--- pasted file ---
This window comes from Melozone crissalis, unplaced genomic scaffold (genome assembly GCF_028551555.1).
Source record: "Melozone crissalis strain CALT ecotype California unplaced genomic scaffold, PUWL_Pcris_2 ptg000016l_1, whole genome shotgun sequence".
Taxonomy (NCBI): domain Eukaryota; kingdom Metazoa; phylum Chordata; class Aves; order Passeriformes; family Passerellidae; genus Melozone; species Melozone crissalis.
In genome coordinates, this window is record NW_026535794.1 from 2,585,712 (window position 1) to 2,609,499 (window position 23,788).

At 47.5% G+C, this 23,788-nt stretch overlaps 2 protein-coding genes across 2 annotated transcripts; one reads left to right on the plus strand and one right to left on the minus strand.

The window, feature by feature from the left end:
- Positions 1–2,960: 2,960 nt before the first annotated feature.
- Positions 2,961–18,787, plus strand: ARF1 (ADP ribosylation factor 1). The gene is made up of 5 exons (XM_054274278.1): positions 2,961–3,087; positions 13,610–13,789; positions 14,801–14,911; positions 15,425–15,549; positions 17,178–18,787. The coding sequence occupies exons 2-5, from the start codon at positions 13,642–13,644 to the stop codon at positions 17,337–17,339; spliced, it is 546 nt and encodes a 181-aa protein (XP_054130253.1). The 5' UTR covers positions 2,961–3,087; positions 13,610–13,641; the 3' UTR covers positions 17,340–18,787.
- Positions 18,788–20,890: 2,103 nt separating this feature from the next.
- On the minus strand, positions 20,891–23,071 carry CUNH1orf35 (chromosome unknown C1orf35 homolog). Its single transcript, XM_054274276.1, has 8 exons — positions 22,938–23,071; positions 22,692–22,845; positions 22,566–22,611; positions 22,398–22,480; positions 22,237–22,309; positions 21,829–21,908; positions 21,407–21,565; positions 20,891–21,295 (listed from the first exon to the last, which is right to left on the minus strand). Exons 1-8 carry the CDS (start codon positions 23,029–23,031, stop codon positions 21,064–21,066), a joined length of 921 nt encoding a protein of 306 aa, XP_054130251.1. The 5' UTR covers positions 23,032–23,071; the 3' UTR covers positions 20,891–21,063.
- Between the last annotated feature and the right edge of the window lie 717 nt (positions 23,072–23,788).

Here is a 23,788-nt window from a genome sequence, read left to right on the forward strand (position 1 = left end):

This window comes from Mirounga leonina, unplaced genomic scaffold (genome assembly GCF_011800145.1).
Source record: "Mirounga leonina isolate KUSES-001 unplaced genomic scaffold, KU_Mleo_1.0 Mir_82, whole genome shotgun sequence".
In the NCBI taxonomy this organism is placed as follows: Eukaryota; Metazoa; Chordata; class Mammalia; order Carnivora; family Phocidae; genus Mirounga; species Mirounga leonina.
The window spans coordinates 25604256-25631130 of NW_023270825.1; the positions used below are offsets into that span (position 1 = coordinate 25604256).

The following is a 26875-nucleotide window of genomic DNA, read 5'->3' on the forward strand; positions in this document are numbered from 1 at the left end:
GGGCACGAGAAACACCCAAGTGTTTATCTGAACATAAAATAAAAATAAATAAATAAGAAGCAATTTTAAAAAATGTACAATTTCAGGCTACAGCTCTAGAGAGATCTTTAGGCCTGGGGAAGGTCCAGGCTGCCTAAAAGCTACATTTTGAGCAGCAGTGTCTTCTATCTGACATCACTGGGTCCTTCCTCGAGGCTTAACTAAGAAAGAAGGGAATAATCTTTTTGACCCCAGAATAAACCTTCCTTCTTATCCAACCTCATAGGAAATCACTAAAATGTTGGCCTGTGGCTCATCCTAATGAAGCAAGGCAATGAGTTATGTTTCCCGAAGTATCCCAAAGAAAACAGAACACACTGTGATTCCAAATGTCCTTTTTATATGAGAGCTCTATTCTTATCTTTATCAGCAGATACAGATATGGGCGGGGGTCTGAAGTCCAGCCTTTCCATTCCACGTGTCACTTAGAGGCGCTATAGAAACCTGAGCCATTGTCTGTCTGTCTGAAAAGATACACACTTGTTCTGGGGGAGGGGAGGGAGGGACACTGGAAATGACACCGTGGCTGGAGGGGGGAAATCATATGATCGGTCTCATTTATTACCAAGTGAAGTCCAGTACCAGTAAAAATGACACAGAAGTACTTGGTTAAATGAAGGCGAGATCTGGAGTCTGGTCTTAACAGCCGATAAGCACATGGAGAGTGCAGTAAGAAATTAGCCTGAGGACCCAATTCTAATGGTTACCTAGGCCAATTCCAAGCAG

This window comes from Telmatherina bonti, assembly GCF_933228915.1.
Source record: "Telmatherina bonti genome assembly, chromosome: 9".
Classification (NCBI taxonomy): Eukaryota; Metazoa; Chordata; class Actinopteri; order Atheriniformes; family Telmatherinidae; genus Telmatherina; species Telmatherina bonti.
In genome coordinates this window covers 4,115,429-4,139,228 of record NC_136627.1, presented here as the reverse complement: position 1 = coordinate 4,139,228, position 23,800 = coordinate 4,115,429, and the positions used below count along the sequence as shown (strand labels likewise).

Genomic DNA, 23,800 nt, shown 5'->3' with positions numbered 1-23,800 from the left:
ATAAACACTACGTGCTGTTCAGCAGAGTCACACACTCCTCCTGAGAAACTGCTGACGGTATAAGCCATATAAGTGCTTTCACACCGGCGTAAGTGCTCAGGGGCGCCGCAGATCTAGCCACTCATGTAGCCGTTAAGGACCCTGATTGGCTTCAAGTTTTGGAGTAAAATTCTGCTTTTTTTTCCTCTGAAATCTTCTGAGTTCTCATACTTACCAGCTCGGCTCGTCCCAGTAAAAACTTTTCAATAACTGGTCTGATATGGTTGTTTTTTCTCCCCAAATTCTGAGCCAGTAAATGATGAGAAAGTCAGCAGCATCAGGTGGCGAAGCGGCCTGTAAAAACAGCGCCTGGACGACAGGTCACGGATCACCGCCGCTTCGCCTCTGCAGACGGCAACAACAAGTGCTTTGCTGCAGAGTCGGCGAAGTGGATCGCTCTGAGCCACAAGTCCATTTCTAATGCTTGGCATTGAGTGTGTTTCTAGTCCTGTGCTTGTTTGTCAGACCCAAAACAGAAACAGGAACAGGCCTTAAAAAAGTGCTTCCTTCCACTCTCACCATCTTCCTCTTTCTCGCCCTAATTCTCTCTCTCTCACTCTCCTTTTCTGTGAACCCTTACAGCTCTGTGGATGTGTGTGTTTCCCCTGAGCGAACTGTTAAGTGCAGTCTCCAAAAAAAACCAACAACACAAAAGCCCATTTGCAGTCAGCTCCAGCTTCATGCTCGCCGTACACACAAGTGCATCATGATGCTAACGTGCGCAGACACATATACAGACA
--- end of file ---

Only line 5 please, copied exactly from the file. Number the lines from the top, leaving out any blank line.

At 47.5% G+C, this 23,788-nt stretch overlaps 2 protein-coding genes across 2 annotated transcripts; one reads left to right on the plus strand and one right to left on the minus strand.